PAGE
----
As a Branding Consultant, why 6am is my favourite time of day.

Updated: Jul 6



First off, full disclosure here - I'm not a writer. I'm a thinker. I'm a do'er. I'm a branding designer. I'm an entrepreneur. But I have a hard time stringing words together. So what prompted me to write this article, about why my favorite time of day being 6am. Well - it is during that time that the kids (and wife) are still asleep. 6am is my time of solace, where I get to collect my thoughts, catch up on some light reading, get inspired by some Pinterest boards .. but for the most part do absolutely nothing for 1 hour (1 hour and a half if I'm lucky) - and not have to justify it to anyone.





For all of you who are working from home (which I would suspect would be majority of you), will know how your personal life and professional life is inextricably linked. There are no weekends anymore. There are no 9 to 5. Everything is just blended together. I find that it takes me twice as long to get any work done, especially with my 2 year old around - who keep coming to me every 5 minutes asking for candy, or chocolates, or kissing her boo-boo, or wanting to paint (which is just her excuse to get all messy and wet). So just having that one hour of solace is a bliss. I'm far from being a perfect parent, but if it's one thing that 2020 has taught me is that it's OK TO SLOW DOWN and do ABSOLUTELY NOTHING. You've earned it. Amidst all the chaos, it's ok to give yourself permission to do less, and relax more.






Relaxing helps, especially when you work in the creative profession. I've been doing just that for 20 years. I'm in the business of selling ideas. I'm in the business of making other businesses look good, be more valuable to more people, and communicate more clearly. The reason why I'm good at what I do, is because I don't like being rushed. It takes time to craft ideas. Be it a logo design, a brand strategy, an integrated ad campaign, or some crazy digital activation / social media idea. People come to me for my thinking - and that's not something that can be rushed. My thinking and creative process takes time: to examine the creative design brief, consume and process new information, and find connections between seemingly disconnected ideas. Sometimes I get hit by a brilliant idea when I'm putting clothes in the laundry. Or making my son a ham-and-cheese sandwich (which only I can make). I don't perform well under tight deadlines. Some people get an exhilarating rush, or "thrive under pressure". Not me. Ideas take time to percolate. 6am is when I brew a fresh cup of coffee (yes I drink Nescafe - and I LOVE IT - so don't judge me). 6am is not necessarily when I start work - but when the gears in my head starts turning. And for that I need a spark of inspiration. Inspiration can come from anywhere. And the proof of me writing this article is a result of that inspiration that I gained at around 6am.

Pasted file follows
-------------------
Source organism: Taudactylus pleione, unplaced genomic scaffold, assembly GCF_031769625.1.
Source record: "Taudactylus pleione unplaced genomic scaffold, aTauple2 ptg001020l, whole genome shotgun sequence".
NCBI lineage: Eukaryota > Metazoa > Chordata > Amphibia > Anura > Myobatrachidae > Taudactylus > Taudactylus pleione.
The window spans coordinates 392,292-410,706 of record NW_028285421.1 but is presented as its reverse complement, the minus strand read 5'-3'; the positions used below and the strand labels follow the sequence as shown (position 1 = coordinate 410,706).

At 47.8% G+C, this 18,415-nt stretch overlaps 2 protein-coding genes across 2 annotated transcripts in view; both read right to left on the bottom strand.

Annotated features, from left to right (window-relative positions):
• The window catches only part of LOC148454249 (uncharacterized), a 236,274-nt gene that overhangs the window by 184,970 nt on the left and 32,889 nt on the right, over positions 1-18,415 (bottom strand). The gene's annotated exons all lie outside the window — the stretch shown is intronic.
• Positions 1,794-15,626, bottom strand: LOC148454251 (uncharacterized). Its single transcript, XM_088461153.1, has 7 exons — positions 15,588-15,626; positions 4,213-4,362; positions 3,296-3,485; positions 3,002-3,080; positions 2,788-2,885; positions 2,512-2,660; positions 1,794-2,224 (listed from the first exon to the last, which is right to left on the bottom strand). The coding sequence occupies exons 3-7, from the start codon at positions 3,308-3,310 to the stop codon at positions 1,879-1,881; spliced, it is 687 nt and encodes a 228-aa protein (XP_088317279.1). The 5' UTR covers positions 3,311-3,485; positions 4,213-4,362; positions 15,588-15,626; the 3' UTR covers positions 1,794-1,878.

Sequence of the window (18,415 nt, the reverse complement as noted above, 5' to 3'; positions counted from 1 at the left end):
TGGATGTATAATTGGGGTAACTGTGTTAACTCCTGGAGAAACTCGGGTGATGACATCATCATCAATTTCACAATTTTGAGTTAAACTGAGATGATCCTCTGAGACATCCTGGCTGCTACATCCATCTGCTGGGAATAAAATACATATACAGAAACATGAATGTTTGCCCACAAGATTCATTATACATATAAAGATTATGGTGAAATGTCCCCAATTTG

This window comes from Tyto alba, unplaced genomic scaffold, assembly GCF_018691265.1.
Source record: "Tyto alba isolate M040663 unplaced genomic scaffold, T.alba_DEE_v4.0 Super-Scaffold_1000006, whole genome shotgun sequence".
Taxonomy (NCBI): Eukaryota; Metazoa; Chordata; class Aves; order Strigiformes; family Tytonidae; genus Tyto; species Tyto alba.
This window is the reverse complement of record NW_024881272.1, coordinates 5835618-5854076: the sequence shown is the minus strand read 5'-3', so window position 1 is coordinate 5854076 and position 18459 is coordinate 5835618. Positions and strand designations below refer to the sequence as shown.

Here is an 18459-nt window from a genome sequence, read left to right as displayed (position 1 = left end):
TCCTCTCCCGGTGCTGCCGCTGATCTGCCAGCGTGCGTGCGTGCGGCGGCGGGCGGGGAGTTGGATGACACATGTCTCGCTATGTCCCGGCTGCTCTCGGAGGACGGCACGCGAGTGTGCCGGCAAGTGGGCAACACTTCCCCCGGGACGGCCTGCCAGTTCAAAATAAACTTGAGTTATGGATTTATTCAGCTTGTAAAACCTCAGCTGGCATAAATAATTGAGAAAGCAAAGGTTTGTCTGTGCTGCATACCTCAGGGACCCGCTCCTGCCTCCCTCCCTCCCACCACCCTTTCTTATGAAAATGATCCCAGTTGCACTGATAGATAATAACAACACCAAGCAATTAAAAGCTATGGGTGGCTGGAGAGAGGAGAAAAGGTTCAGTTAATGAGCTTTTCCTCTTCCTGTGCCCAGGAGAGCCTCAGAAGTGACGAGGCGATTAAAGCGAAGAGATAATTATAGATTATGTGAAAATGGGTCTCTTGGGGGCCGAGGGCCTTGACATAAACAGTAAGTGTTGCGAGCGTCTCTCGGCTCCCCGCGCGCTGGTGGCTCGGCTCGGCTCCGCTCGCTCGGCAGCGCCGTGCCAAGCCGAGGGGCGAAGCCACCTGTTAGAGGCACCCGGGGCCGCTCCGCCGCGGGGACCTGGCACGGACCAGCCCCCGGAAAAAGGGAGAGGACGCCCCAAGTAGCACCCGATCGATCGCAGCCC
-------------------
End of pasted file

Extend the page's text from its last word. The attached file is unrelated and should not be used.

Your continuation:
Two things I read today which inspired me to write this article:


Number 1: My brother Benny Zachariah .. (yes, we don't have the same last names, but that's a long story which I will go into more detail in a later article). He's based out in China (I have no idea what he does for a living except that he works for a World-Bank, and what he does is important and involves lots of big numbers). This year he has decided to take to LinkedIn for his content marketing, and establish his subject-matter expertise. One of the things he wrote in his articles which encouraged me to write was actually a legal disclaimer he wrote at the end. It wrote "Disclaimer: The contents of this work do not necessarily represent the views or policies of .. blah, blah, blah .. In short - views expressed are my own." Those words at the end is what inspired me to write. Everyone has their own individual story and point of view to share - it's what makes you unique. Your story is not someone else's story. Your journey is not someone else's journey.


Number 2: I subscribe to the Marketing Newsletter "Total Anarchy" by Ann Hadley In her fortnightly newsletter (which she writes every two weeks on a Sunday) - she wrote:


The most important part of the newsletter is the letter, not the news. I love her writing style. She says it takes her 8 hours to write a newsletter - and it shows from the quality of her writing. Sometimes it has absolutely nothing to do with marketing - but rather life and observation in general. In todays newsletter she shared 3 things that every entrepreneur who has an email audience or followers on social media should do with their e-newsletter:


  1. Quality matters more than frequency. She recommends sending your audience a newsletter every two weeks.

  2. 'Write only when you have something to say' doesn't work.

  3. Looking up from your phone is the best way to find things to write about.


And that's what inspired me to write this article at around 6am. Anyway, I will see if I can put Ann Handley's advise to good use. It was towards the end of last year that I started collecting subscribers for my free e-book, "Independent Consultants: How To Brand & Sell Your Expertise". I think I managed to get close to 250 subscribers. After that I haven't really reached out to them, so maybe this is my excuse to do so. Take care - and expect to see another article from me in 2 weeks (and if I don't, then someone please remind me why 6am is my favorite time of day).



Denny Kurien.

Branding & Design Consultant for Small Businesses.

Creative Director & Co-Founder of Rayvn


www.creative-director.ca



(Disclaimer: The contents of this article do not necessarily represent the views or policies of Rayvn. The views expressed are my own :).

83 views0 comments